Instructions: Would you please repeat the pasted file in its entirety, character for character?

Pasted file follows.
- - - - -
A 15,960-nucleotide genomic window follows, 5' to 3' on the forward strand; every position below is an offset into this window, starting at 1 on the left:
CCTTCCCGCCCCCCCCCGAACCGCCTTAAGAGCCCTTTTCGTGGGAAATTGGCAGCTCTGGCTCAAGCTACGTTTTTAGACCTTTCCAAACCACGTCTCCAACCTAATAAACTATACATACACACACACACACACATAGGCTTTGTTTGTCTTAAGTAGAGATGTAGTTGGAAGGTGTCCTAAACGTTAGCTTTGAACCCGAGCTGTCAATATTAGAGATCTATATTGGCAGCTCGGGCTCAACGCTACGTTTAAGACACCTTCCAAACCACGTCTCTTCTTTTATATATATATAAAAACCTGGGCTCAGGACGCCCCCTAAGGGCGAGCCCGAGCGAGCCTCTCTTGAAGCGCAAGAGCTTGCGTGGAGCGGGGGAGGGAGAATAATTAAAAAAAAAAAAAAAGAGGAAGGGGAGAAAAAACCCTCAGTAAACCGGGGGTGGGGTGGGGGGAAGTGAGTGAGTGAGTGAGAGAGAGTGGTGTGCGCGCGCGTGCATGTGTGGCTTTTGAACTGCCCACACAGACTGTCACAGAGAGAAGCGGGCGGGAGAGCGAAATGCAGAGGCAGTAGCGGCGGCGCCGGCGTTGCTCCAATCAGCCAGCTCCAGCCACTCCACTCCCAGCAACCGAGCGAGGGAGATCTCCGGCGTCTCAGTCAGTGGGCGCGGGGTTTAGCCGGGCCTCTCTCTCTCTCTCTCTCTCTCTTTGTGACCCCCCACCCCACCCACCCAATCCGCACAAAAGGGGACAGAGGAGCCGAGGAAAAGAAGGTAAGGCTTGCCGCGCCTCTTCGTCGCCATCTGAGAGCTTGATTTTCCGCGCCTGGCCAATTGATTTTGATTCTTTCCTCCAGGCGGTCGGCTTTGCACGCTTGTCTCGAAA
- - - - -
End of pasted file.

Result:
A 15,960-nucleotide genomic window follows, 5' to 3' on the forward strand; every position below is an offset into this window, starting at 1 on the left:
CCTTCCCGCCCCCCCCCGAACCGCCTTAAGAGCCCTTTTCGTGGGAAATTGGCAGCTCTGGCTCAAGCTACGTTTTTAGACCTTTCCAAACCACGTCTCCAACCTAATAAACTATACATACACACACACACACACATAGGCTTTGTTTGTCTTAAGTAGAGATGTAGTTGGAAGGTGTCCTAAACGTTAGCTTTGAACCCGAGCTGTCAATATTAGAGATCTATATTGGCAGCTCGGGCTCAACGCTACGTTTAAGACACCTTCCAAACCACGTCTCTTCTTTTATATATATATAAAAACCTGGGCTCAGGACGCCCCCTAAGGGCGAGCCCGAGCGAGCCTCTCTTGAAGCGCAAGAGCTTGCGTGGAGCGGGGGAGGGAGAATAATTAAAAAAAAAAAAAAAGAGGAAGGGGAGAAAAAACCCTCAGTAAACCGGGGGTGGGGTGGGGGGAAGTGAGTGAGTGAGTGAGAGAGAGTGGTGTGCGCGCGCGTGCATGTGTGGCTTTTGAACTGCCCACACAGACTGTCACAGAGAGAAGCGGGCGGGAGAGCGAAATGCAGAGGCAGTAGCGGCGGCGCCGGCGTTGCTCCAATCAGCCAGCTCCAGCCACTCCACTCCCAGCAACCGAGCGAGGGAGATCTCCGGCGTCTCAGTCAGTGGGCGCGGGGTTTAGCCGGGCCTCTCTCTCTCTCTCTCTCTCTCTTTGTGACCCCCCACCCCACCCACCCAATCCGCACAAAAGGGGACAGAGGAGCCGAGGAAAAGAAGGTAAGGCTTGCCGCGCCTCTTCGTCGCCATCTGAGAGCTTGATTTTCCGCGCCTGGCCAATTGATTTTGATTCTTTCCTCCAGGCGGTCGGCTTTGCACGCTTGTCTCGAAA